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I'm going mad (Guitarist is 'hearing' something)

Discussion in 'Technique [BG]' started by iceshaft07, Feb 29, 2008.


  1. iceshaft07

    iceshaft07

    Mar 4, 2007
    Hey everyone. My guitarist and I play a bunch of songs. For a while, this happened with just one song, but we wrote a new one last night, and it happens with that one.

    He insists that he is hearing something. Me being a computer repair person (not quite a technitian yet), I have been trying diagnose what he is describing.

    He can't describe it anymore than it sounds different. He also says that it is always with the E, F, and F# on the D string (frets 2, 3, 4).

    With both songs, the notes I play are whole notes.

    It is not note bending, I hooked it up to my tuner. I would really have to try to bend the note for him to notice it.

    It is not fret buzz. (I purposly played causing fret buzz).

    The intonation appears to be within reason.

    I thought I might be plucking the note before I actually fret it, but that would not make sense because there are other long notes in the song. This happens when I switch from A on the A string (fret 0) to E, and when I switch from E to F# on the D string.

    He says he hears it with my finger picking, but not plucking with a pick.

    This one is really interesting. If I play D on the A string (5th fret) then E on the D string (2nd Fret) then F# on the D string (4th fret); he hears it on F#. On the other song, I play C on the A string (3rd fret), A on the A string (fret 0), and then E on the D string (2nd fret). This tells me I am not having problems switching between strings.

    song 1
    |--------
    |---2~4~
    |5~------
    |---------
    Hears it on F#

    song 2
    |-------
    |-----2~
    |3~0~--
    |--------
    Hears it on E

    Could someone please recommend something? This is driving me crazy!
     
  2. chroma601

    chroma601

    Feb 16, 2007
    Sylva, NC
    Your guitarist needs to be more specific on just what it is that he is hearing!
     
  3. Deacon_Blues

    Deacon_Blues

    Feb 11, 2007
    Finland
    A weak guess, but could it be you have a dead spot on your bass on the 2-4 fret on the D string?

    Perhaps the eq and bass amp / cabinet / room size have something to do with it?


    +1 to chroma's comment.
     
  4. What is he hearing?

    Angelic voices? Demonic voices? a slight beeping noise? A bird chirping? A howling wolf? A mexican mariachi band?
     
  5. hunta

    hunta

    Dec 2, 2004
    Washington, DC
    OMG, if that's an option for "voices in your head" I want it.
     
  6. O_O +1
     
  7. svtb15

    svtb15 Banned

    Mar 22, 2004
    Austin,TX - McKinney,TX - NY,NY, - Nashville,TN
    I play it all. Whatever works for the gig. Q+
    Does anyone really care what a guitarist thinks he hears.? Can they actually hear at all?;););):bassist:
     
  8. MooseLumps

    MooseLumps Supporting Member

    Nov 4, 2007
    Portland
    Sounds like a dead spot to me. Fat Finger, anyone?
     
  9. RONQUITO

    RONQUITO

    Dec 27, 2007
    Guitarist????

    You must have meant to say gui****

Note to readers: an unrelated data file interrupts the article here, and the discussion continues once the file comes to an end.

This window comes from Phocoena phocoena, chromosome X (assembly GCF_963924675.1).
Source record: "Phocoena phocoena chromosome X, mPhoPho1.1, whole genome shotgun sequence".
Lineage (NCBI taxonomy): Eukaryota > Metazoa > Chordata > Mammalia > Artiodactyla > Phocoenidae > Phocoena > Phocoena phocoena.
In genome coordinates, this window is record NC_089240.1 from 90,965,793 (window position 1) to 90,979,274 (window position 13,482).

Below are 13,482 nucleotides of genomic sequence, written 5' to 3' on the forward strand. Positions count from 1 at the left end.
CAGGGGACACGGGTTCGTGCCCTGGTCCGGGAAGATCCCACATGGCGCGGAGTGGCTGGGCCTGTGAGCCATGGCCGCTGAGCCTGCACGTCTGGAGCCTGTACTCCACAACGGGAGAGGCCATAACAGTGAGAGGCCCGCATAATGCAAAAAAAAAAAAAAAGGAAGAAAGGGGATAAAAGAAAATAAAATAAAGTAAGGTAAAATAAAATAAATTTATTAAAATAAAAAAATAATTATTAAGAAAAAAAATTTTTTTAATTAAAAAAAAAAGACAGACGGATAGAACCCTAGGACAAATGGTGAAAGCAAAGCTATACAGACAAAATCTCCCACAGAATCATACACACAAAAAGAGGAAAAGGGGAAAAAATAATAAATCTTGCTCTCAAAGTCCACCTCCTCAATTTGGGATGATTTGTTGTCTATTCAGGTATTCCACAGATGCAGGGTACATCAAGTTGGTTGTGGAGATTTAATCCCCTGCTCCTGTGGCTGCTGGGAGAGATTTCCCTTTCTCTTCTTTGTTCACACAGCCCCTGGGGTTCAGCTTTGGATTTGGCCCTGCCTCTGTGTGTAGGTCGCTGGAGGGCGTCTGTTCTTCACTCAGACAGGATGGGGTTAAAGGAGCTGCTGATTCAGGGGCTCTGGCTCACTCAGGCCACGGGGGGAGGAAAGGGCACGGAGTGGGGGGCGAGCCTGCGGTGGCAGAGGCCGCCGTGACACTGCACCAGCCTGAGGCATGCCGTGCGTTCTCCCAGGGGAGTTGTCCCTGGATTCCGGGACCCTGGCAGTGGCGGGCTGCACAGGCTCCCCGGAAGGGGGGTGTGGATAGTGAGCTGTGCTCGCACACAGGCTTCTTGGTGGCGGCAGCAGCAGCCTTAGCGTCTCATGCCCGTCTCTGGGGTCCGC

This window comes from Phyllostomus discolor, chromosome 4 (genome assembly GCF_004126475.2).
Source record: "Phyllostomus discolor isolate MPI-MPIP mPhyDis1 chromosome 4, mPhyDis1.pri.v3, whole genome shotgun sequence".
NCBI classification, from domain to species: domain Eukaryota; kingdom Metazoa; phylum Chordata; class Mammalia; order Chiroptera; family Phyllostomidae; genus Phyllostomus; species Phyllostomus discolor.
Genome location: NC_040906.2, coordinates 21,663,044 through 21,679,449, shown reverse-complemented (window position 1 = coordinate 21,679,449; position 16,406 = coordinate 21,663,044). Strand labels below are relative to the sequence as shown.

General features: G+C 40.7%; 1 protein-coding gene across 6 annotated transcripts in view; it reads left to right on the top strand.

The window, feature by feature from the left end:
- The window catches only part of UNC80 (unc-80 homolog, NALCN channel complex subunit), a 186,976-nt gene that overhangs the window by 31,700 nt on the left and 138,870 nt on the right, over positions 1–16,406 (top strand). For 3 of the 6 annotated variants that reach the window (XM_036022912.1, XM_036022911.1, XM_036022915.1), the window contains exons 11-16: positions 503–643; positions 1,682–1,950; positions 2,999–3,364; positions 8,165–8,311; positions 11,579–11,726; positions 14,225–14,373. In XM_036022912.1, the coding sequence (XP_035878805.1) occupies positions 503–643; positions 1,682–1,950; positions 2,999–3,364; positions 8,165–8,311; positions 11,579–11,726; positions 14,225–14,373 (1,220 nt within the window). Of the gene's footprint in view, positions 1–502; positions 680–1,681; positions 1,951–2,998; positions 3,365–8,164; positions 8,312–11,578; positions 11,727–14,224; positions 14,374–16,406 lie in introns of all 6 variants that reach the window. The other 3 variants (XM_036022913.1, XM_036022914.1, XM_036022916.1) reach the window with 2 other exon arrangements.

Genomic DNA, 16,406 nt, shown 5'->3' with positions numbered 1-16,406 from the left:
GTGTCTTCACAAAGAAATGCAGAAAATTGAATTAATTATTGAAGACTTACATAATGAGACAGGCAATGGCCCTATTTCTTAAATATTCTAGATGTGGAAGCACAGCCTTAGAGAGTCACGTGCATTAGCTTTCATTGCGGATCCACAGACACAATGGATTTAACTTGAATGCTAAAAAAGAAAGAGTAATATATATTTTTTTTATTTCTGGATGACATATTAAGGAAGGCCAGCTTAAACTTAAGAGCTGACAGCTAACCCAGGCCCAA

10. Lalabadie

    Lalabadie Guest

    Jan 11, 2007
    Howling wolf. He's accidentally playing Sonata Arctica outros.
     
  11. look man, I say if its not interfering with the mix, tell your gui**** to shut his face hole :)

    try using another bass tho, it will probably go away
     
  12. jschwalls

    jschwalls

    Sep 4, 2007
    Savannah GA
    sounds like he is hearing "IT" on the last note... are you sure you are muting the prior note... it could be causing some issues.... if you are muting correctly then i diagnose the problem as "guitaritus".. I have dealt with 100's of arrogant guitarist and they all seem to have issues.
    Screw 'em.
     
  13. What kind of bass do you have? If it's a common looking one, try borrowing a similar looking copy and a three foot long lead pipe. Play the axe it in front of the gui****. If he still hears something, whack the lead pipe on his noggin.
     
  14. Beta

    Beta

    May 9, 2007
    I don't see how muting the prior note is the problem in the first example. One note is on the second fret, the next is on the fourth fret of the same string. It's impossible for it to continue to sound.
     
  15. Gubna

    Gubna

    Oct 21, 2006
    San Francisco
    I vote you add a poll!
     
  16. RiddimKing

    RiddimKing

    Dec 29, 2004
    He's hearing his cellphone through his amp head...
     
  17. Rattlehead

    Rattlehead

    Dec 28, 2006
    Very interesting.

    I'd say try different basses and different amps out just to see if its really your bass.

    The one thing that comes to mind is that certain bass frequencies cause other objects in the room to vibrate. For example snare drums are prone to rattle if you hit the right note (this depends, of course, on a whole list of variables).

    Might try recording it so we can listen?
     
  18. Lon86

    Lon86

    Jan 21, 2008
    Venice, CA
    Tell him its his guitar...

    And ask him if he can still hear it in the mix.
     
  19. dirtgroove

    dirtgroove

    Jan 10, 2003
    Taipei, Taiwan
    More info??? any descriptions for what he's hearing?
     
  20. FireArm

    FireArm

    May 17, 2007
    Maybe a deadspot? although hitting it with a pick and fingers i dont think would make much difference to the dead spot it would sound dead and rattly whatever you hit it with it... He could just be dropping hints that he wants you to always use a pick though.. :confused: why i have no idea..
     

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